When CONFIG_DEBUG_HARD_LOCKS is enabled, the lock dependency engine (CONFIG_LOCKDEP) which helps in tracking down deadlocks and other locking-related issues is also enabled for Dovetail’s hard locks, which underpins most of the serialization mechanisms the EVL core uses.
This is nice as it has the lock validator monitor the hard spinlocks
EVL uses too. However, this comes with a high price latency-wise:
seeing hundreds of microseconds spent in the validator with hard
interrupts off from time to time is not uncommon. Running the latency
monitoring utility (aka
latmus) which is part of
libevl in this
configuration should give you pretty ugly numbers.
In short, it is fine enabling CONFIG_DEBUG_HARD_LOCKS for debugging some locking pattern in EVL, but you won’t be able to meet real-time requirements at the same time in such configuration.
Isolating some CPUs on the kernel command line using the isolcpus= option, in order to prevent the load balancer from offloading in-band work to them is not only a good idea with PREEMPT_RT, but for any dual kernel configuration too.
By doing so, having some random in-band work evicting cache lines on a CPU where real-time threads briefly sleep is less likely, increasing the odds of costly cache misses, which translates positively into the latency numbers you can get. Even if EVL’s small footprint core has a limited exposure to such kind of disturbance, saving a handful of microseconds is worth it when the worst case figure is already within tenths of microseconds.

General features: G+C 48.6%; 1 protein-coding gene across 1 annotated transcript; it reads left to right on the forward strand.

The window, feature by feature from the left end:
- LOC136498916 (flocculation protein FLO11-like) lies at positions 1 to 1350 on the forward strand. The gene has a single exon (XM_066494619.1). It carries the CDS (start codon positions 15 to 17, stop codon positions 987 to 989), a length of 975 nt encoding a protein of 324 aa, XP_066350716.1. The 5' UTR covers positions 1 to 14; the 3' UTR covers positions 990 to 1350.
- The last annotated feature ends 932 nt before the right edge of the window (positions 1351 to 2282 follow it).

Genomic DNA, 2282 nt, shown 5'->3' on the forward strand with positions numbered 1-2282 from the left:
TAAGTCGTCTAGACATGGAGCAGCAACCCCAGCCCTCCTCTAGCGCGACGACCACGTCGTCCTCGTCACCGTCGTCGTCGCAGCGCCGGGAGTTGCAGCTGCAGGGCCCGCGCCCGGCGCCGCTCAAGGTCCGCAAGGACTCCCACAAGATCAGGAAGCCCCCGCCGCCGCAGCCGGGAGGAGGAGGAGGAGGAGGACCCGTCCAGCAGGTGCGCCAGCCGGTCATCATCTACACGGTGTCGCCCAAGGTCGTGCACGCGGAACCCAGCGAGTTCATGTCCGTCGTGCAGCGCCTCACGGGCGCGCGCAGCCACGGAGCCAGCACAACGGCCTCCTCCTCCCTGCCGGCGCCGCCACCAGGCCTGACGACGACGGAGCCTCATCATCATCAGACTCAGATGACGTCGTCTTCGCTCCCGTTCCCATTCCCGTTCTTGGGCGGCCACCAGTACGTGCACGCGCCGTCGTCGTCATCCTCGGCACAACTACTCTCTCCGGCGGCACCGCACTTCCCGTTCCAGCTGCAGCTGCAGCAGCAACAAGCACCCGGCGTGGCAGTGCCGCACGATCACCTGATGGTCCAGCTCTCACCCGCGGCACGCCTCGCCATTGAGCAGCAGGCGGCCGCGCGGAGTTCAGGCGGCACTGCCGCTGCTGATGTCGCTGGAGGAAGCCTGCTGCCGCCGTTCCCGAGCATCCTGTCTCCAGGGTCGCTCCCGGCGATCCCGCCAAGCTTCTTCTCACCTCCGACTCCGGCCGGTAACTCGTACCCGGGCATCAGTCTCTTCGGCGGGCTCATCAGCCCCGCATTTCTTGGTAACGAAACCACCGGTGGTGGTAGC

On single-core hardware, some out-of-line code may still be executed for dealing with various types of spinlock with a SMP build, which translates into additional CPU branches and cache misses. On low end hardware, this overhead may be noticeable.
Therefore, if you neither need SMP support nor kernel debug options which depend on instrumenting the spinlock constructs (e.g. CONFIG_DEBUG_PREEMPT), you may want to disable all the related kernel options, starting with CONFIG_SMP.